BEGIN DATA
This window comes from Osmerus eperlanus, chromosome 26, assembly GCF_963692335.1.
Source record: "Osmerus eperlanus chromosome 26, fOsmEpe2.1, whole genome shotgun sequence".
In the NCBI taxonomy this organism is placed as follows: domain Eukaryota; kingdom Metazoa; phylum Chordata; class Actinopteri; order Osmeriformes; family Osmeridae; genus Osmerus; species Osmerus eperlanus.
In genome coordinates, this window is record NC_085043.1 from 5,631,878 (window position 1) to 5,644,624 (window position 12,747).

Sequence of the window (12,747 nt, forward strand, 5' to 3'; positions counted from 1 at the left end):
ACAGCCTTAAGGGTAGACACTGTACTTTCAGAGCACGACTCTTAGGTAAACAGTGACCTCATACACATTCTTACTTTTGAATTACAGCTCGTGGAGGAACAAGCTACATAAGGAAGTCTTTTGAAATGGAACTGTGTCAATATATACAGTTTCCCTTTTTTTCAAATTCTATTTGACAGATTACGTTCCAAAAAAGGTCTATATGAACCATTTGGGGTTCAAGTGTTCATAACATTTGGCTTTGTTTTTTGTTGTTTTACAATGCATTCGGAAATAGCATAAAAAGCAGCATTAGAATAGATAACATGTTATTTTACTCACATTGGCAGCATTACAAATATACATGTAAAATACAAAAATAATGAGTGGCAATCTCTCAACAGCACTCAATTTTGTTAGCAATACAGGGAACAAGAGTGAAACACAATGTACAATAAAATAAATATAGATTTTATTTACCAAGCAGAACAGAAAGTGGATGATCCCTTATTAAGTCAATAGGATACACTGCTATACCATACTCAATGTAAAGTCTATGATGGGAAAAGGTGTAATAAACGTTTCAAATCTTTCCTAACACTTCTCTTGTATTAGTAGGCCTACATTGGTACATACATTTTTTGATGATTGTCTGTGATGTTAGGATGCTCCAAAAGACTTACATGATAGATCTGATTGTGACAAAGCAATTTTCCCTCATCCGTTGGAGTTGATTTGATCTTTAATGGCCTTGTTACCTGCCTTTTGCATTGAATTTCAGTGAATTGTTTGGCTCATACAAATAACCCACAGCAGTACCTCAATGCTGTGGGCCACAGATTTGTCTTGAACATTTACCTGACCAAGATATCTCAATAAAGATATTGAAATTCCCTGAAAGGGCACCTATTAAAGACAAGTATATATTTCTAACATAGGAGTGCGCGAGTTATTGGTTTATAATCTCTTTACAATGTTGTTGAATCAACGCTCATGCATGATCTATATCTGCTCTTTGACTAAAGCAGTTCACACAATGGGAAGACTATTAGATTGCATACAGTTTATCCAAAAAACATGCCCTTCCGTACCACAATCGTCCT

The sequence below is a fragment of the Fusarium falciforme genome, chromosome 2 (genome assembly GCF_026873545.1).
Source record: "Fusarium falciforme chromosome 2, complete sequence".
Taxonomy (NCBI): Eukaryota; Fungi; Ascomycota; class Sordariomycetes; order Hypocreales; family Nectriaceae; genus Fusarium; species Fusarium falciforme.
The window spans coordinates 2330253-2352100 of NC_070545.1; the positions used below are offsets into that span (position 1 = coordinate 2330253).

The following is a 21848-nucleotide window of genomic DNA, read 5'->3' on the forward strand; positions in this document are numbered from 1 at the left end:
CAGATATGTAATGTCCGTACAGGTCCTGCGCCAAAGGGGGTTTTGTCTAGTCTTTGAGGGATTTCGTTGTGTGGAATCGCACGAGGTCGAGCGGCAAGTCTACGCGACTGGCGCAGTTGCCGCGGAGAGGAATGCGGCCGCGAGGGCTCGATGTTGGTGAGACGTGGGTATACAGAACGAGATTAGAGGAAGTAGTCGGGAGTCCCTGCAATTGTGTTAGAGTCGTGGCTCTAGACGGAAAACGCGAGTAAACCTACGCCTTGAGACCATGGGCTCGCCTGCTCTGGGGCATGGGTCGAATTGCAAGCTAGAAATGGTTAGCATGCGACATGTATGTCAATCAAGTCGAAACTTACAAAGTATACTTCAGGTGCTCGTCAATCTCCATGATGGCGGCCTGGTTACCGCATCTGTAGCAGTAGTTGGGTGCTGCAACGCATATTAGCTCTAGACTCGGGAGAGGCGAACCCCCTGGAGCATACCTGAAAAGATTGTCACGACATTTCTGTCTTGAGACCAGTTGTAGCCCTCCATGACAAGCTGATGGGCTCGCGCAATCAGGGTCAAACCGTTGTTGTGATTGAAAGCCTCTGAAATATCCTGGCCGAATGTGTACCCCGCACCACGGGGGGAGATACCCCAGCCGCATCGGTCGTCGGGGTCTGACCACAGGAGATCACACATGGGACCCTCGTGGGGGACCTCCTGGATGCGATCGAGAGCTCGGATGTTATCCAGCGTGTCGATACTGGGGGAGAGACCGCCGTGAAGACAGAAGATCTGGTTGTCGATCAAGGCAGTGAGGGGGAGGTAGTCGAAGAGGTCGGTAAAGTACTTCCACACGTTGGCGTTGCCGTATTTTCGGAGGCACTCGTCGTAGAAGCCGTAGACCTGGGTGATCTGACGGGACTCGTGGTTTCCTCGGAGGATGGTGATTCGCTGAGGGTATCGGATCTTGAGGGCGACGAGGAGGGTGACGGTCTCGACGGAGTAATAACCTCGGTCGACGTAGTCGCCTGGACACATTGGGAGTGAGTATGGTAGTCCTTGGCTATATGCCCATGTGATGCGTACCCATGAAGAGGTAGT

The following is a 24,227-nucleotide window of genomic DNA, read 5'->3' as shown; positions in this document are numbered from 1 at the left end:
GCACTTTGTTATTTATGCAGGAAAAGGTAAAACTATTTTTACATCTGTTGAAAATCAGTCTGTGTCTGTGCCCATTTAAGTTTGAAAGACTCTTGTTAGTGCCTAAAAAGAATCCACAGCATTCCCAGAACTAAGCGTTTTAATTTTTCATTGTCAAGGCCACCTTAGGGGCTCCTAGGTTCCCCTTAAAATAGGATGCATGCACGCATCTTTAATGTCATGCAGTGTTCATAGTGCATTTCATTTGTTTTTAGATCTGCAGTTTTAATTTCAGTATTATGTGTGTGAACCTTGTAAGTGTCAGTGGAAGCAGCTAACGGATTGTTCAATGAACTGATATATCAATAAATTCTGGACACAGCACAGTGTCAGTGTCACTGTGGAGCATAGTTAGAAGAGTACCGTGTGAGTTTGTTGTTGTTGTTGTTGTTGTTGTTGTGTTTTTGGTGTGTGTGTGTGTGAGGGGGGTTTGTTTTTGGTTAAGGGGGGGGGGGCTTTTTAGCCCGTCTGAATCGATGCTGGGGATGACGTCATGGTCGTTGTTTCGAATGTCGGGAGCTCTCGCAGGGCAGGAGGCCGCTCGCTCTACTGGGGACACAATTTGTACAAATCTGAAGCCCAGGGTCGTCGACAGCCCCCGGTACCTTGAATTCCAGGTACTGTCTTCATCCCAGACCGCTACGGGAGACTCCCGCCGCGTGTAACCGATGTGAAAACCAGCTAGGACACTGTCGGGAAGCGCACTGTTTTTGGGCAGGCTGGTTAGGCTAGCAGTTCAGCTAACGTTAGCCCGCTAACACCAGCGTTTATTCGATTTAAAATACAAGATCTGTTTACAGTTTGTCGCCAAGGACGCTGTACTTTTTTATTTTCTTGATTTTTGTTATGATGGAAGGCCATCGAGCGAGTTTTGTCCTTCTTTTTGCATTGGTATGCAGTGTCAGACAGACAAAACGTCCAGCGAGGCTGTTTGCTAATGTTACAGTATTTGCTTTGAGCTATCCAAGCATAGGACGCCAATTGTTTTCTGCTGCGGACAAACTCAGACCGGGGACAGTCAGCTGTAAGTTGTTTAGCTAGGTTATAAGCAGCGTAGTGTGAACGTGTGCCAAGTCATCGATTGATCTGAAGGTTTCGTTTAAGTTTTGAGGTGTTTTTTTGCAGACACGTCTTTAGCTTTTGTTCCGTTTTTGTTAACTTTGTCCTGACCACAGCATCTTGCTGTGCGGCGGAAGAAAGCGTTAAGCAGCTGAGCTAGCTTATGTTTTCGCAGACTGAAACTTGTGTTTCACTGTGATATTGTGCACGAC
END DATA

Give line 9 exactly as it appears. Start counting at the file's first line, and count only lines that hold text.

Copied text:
Taxonomy (NCBI): Eukaryota; Fungi; Ascomycota; class Sordariomycetes; order Hypocreales; family Nectriaceae; genus Fusarium; species Fusarium falciforme.